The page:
Firefighters battled a blaze that completely torched an industrial building on Shamrock Avenue Wednesday evening and unleashed clouds of black smoke that could be seen for miles.
"I could see this huge black plume coming up, and eventually it covered the sun," said Monrovia resident Peter Little, who was was riding his bicycle east on Huntington when the fire broke out. "I just followed the smoke."
Firefighters doused from all angles, including from above, as they tried in vain to save the building. But Fire Chief Christopher Donovan said the building, where the company manufactures machine parts for businesses in the aerospace industry, was a total loss.
Hundreds of people watched the firefight unfold from the sidewalks near the blaze, and kids could be seen coughing while fleeing the wet ash that poured down onto Huntington Drive as the wind blew the smoke northwest.
Jack Peplin, the owner of Southwest Grinding, watched the flames from the sidewalk and told Patch he first heard about the fire on television. He later learned that people from Southwest's neighboring business discovered the fire after smelling something unusual.
"It was too big for them to put out," Peplin said, adding that the building has been his company's home since 1967.
The three-alarm blaze broke out at about 5:40 p.m., with the building's roof caving in within about "five to 10 minutes" of firefighters' arrival, causing them to pull out of the building. No one was in the building when the roof collapsed, said Fire Department Battalion Chief Scott Haberle, who also added that no injuries have been reported.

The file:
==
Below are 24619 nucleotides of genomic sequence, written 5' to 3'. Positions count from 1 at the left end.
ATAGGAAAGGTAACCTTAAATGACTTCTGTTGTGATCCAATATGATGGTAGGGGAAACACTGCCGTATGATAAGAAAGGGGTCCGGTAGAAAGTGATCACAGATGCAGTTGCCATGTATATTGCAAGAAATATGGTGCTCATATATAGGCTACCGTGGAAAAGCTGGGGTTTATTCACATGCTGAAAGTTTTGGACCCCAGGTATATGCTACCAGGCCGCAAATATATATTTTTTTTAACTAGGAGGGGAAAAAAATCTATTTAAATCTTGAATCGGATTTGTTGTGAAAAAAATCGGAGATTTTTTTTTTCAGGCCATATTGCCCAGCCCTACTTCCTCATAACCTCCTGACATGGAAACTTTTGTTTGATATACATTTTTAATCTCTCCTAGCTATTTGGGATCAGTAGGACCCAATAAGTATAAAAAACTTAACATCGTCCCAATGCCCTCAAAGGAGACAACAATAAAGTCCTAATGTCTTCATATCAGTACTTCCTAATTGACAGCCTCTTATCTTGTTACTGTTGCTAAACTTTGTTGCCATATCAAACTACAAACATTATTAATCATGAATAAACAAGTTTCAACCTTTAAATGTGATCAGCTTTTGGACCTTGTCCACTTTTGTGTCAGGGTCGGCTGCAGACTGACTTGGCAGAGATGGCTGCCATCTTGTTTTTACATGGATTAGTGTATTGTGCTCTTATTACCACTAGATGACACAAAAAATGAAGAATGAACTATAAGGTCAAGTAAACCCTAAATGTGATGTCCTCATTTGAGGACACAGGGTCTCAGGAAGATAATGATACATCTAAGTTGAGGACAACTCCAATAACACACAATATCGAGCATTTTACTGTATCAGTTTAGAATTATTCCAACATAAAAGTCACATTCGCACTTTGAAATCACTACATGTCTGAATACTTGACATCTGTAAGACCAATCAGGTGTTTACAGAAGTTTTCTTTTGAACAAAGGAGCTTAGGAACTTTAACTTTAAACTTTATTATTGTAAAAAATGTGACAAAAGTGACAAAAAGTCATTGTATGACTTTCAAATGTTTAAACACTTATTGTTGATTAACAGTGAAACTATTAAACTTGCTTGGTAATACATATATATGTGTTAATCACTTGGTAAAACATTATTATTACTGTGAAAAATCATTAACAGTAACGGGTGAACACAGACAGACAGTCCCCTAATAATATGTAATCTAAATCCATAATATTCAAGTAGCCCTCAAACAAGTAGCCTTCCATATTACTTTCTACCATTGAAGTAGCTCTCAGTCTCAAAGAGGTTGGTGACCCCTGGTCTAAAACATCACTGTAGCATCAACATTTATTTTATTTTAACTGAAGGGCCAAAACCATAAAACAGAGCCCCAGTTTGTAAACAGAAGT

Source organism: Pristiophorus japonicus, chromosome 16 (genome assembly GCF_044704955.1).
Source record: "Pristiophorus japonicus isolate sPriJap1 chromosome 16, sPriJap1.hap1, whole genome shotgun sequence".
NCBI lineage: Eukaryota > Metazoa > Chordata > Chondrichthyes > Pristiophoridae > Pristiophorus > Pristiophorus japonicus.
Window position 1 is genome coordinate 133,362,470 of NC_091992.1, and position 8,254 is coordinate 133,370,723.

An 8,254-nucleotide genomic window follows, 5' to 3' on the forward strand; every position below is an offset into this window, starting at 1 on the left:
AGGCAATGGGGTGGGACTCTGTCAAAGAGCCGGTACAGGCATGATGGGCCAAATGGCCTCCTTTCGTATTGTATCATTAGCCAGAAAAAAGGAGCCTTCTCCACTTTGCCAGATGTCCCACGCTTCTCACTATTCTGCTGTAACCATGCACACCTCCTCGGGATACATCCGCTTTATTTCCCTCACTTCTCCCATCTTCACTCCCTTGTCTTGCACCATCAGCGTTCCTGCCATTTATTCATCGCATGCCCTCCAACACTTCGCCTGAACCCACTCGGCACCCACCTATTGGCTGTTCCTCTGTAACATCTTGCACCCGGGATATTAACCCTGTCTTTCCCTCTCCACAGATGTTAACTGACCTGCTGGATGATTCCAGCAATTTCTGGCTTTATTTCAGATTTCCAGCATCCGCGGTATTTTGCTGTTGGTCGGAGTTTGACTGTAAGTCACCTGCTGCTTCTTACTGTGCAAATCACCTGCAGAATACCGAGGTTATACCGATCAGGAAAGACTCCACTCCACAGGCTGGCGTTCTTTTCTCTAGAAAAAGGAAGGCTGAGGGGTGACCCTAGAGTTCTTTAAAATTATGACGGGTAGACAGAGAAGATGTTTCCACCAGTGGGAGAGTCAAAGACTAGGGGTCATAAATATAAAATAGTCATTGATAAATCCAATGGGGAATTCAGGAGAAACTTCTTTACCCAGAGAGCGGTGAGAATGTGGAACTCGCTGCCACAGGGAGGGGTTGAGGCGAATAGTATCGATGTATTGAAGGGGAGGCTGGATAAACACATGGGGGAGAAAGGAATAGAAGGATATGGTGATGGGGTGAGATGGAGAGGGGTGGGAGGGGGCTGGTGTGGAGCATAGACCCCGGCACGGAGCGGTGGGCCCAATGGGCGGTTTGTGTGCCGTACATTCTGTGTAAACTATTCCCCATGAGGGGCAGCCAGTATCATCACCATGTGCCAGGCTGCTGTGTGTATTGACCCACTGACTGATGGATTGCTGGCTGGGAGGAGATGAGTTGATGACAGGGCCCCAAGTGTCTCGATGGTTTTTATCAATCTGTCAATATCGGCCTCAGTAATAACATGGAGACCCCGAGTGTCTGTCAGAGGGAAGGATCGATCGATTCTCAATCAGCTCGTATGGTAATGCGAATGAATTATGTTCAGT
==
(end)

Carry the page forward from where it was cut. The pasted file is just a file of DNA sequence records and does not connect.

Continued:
In addition to the building getting burned, several power lines also went down, said Haberle.
About 60 firefighters from various fire departments joined the fight against the blaze, which was contained by about 7 p.m., according to Donovan. The cause remains unknown.
The fire spread quickly because the company used oils, inflammable liquids and other accelerants in its machining process, Donovan said.
The fire also posed an extra threat because Southwest Grinding is located directly behind a gas station, so firefighters set up a defensive position with hose lines in front of the station to keep it from being engulfed, Donovan said.
"It was in close proximity to the structure so we were concerned about that," he said.
The station's car wash was "exposed" to the flames, Donovan said.
"There may be some heat damage and smoke damage but it didn't catch fire," Donovan said.
Because of the potentially toxic chemicals in the building, the department called in a hazardous materials team to check the air and water running off from the firefight, Donovan said.
Patch will update this story with more details as they arrive. If you have photos or video from the fire, please upload them to this page.